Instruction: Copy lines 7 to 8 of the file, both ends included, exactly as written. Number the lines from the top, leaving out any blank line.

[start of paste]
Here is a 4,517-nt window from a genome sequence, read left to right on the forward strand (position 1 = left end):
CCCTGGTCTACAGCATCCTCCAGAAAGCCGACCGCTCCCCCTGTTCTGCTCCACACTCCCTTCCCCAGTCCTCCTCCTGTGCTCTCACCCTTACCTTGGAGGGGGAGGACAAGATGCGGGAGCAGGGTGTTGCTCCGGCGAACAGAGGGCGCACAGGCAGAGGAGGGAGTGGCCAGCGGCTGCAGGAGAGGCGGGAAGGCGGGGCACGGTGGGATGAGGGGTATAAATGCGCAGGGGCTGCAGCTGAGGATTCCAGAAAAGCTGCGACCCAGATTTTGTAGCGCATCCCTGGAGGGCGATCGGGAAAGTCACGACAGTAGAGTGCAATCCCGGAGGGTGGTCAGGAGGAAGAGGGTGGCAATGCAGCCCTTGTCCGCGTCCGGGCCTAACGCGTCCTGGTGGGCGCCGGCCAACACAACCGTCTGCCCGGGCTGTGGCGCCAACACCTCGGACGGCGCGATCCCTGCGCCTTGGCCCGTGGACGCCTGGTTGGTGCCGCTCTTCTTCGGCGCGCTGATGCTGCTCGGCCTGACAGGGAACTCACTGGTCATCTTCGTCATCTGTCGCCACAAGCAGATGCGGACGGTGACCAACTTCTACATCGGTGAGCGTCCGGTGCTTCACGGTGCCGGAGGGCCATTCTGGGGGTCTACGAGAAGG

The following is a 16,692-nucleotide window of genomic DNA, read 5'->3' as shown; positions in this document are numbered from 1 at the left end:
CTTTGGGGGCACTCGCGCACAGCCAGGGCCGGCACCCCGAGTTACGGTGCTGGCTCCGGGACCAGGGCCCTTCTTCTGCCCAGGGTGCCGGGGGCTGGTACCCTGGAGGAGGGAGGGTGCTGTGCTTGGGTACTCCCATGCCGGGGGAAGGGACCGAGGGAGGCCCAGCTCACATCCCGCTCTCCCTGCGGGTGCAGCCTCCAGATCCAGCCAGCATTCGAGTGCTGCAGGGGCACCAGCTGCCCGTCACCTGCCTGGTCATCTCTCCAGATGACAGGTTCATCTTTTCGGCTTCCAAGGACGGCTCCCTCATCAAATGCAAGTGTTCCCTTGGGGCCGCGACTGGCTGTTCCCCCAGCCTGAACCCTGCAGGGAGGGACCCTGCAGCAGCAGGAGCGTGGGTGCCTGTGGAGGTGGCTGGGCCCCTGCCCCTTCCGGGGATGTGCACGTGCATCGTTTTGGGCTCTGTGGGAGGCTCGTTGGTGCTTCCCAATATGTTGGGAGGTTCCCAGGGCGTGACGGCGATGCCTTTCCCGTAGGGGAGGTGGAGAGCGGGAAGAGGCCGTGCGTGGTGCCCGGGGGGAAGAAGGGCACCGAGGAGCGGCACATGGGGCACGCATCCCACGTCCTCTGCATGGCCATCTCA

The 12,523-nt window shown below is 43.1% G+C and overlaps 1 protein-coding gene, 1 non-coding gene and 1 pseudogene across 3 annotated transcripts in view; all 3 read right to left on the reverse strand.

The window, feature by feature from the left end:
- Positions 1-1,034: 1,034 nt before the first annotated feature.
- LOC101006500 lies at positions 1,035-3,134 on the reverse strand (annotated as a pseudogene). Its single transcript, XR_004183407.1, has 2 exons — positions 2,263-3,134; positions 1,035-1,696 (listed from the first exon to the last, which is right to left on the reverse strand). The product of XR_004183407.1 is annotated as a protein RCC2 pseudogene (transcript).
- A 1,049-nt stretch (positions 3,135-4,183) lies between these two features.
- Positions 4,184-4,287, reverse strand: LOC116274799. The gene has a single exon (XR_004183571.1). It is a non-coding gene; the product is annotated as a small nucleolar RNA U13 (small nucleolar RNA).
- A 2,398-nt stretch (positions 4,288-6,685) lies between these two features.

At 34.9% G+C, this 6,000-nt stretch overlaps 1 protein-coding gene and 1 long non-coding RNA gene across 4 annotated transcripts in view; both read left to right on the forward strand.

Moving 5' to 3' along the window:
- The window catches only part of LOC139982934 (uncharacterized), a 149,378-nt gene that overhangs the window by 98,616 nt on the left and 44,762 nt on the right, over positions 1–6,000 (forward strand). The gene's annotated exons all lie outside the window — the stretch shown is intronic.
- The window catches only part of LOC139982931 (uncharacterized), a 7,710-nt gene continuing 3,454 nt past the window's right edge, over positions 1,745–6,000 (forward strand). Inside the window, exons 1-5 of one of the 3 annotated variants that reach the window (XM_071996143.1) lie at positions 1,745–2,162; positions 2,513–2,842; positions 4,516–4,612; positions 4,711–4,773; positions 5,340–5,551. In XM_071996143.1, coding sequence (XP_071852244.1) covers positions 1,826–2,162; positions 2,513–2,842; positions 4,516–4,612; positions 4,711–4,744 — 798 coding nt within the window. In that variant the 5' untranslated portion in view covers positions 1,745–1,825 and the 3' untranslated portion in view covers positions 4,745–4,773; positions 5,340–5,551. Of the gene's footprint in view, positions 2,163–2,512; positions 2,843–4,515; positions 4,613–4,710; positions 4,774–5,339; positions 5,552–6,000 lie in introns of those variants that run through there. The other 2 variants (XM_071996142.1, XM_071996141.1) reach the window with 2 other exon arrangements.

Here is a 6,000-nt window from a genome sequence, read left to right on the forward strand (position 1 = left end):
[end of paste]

- Positions 1-1,034: 1,034 nt before the first annotated feature.
- LOC101006500 lies at positions 1,035-3,134 on the reverse strand (annotated as a pseudogene). Its single transcript, XR_004183407.1, has 2 exons — positions 2,263-3,134; positions 1,035-1,696 (listed from the first exon to the last, which is right to left on the reverse strand). The product of XR_004183407.1 is annotated as a protein RCC2 pseudogene (transcript).